Wycombe Wanderers have reached the League One Play-off final at Wembley and their most famous supporter Bill Turnbull will be there, reporting on the game.
A Chairboys stalwart, Bill will be part of the club’s media team providing commentary to the fans.
On supporting Wycombe Wanderers…
We used to live in Buckinghamshire, just outside Beaconsfield, so Wycombe used to do football camps during school holidays and my kids went to that, and then there was the famous FA Cup run when they reached the cup semi-final in 2001 and that’s really what got us hooked, me and my two sons (daughter occasionally).
After that we became season ticket holders. You could call us glory-hangers, except that there wasn’t a lot of glory to be had. There after you grew to love it, to love the club. There’s a special atmosphere about Wycombe Wanderers. Because of where it is, such a lovely rural setting and it's small enough still to have that real club feeling about it where people do care about each other.
When I go to games, and I don’t get to as many as I used to as I live in Suffolk now, but when I do go, I meet people who I haven’t seen for a long time. People come up and say hello. It's like seeing family in some respects. It's so much more than just a game.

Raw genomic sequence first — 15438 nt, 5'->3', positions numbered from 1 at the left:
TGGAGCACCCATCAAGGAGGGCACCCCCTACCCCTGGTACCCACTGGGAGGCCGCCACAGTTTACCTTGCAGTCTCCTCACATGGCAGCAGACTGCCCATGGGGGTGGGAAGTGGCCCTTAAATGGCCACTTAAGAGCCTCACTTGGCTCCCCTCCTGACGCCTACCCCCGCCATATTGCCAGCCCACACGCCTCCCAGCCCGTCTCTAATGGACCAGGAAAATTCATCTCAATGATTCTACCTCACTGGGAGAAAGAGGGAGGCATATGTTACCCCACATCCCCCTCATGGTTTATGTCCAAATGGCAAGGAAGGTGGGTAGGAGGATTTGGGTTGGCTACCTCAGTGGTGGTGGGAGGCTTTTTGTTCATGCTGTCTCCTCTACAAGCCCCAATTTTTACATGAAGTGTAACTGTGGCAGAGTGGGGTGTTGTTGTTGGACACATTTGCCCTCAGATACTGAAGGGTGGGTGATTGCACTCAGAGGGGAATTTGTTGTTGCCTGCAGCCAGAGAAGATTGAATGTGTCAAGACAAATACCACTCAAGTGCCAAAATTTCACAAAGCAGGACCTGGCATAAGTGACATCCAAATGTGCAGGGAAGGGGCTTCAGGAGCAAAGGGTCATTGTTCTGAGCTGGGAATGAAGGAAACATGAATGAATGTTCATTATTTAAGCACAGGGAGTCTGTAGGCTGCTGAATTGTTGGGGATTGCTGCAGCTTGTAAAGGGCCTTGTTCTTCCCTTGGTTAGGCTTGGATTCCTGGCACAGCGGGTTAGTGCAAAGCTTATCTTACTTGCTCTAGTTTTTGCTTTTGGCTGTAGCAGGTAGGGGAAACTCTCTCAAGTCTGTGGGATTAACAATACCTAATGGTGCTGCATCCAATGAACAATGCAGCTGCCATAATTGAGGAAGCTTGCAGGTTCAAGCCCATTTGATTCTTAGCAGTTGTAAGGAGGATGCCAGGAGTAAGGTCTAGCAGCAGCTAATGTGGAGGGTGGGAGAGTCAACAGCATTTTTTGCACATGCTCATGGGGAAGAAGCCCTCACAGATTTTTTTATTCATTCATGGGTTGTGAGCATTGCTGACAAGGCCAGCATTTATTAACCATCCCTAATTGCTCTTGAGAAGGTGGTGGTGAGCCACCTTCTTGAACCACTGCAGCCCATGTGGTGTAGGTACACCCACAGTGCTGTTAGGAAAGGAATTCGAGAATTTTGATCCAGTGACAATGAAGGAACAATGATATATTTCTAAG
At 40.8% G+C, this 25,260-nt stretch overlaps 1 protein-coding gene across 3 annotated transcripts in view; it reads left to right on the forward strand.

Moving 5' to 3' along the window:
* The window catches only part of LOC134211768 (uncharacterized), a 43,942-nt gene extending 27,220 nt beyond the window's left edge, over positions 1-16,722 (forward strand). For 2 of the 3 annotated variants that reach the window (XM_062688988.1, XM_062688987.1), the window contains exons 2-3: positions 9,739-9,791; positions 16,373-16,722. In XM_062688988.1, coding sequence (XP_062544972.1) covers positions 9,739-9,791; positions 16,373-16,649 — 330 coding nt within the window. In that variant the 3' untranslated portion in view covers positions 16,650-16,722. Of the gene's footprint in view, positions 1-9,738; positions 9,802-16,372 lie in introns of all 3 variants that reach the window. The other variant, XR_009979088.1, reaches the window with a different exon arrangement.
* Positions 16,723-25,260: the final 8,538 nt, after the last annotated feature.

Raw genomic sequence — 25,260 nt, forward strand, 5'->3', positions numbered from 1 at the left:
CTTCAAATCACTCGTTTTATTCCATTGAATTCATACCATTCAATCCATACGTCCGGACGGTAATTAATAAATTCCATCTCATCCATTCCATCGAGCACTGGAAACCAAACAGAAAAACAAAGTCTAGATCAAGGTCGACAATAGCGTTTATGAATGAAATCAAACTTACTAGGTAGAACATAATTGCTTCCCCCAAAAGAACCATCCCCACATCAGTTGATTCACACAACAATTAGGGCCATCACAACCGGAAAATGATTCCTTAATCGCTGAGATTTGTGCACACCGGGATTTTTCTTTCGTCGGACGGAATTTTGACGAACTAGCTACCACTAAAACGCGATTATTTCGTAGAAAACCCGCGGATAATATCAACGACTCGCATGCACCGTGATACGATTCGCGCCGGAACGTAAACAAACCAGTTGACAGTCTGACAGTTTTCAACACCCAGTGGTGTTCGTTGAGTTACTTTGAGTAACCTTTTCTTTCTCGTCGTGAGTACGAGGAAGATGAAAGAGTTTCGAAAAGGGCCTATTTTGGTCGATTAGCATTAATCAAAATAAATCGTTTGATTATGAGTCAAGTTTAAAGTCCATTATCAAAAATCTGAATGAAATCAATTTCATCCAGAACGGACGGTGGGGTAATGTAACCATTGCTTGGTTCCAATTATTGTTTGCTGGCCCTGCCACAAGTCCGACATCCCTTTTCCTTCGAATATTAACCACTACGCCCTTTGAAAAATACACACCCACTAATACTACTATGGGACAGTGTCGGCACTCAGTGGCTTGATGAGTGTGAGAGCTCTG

On the club’s expectations this season…
I’d have laughed if anyone said we’d end up at Wembley this season. People talk about mid-table mediocrity. That was my ambition for the club. The previous season it was just staying up in League One. This season was mid-table mediocrity, but I realised very quickly that I was going to have to reset my sights and they were aiming much, much higher than that. Wycombe were unbeaten in 14 games at one point and top of the table at Christmas, and that was unheard of. It wasn’t that we couldn’t believe it; we were just living a dream in that respect. To be going to Wembley in the Play-Off Final is something that very few of us would have envisaged.
On playing Oxford United in the Final…
They were not the first team to beat us this season, but they were the team to break the streak.
From the fans' perspective this is a long-term rivalry, certainly. Oxford have spent some time in the top division and have also dropped out of the league altogether. They have more of a roller coaster ride over the years than even Wycombe have. There’s a lot of sparring that goes on. It’s called the M40 derby and it’s always fun to play them.
A lot of Wycombe fans work in the same offices as Oxford fans, so they have to work alongside them every day, so it's more about bragging rights on the Monday after the game, that sort of thing.
It’s not a deadly rivalry; more a friendly, loud rivalry.
Colchester used to be our arch enemies for odd and mysterious reasons. And Brentford used to be a bit of a derby as well. I loved Griffin Park, a pub on every corner.
On being at Wembley Stadium…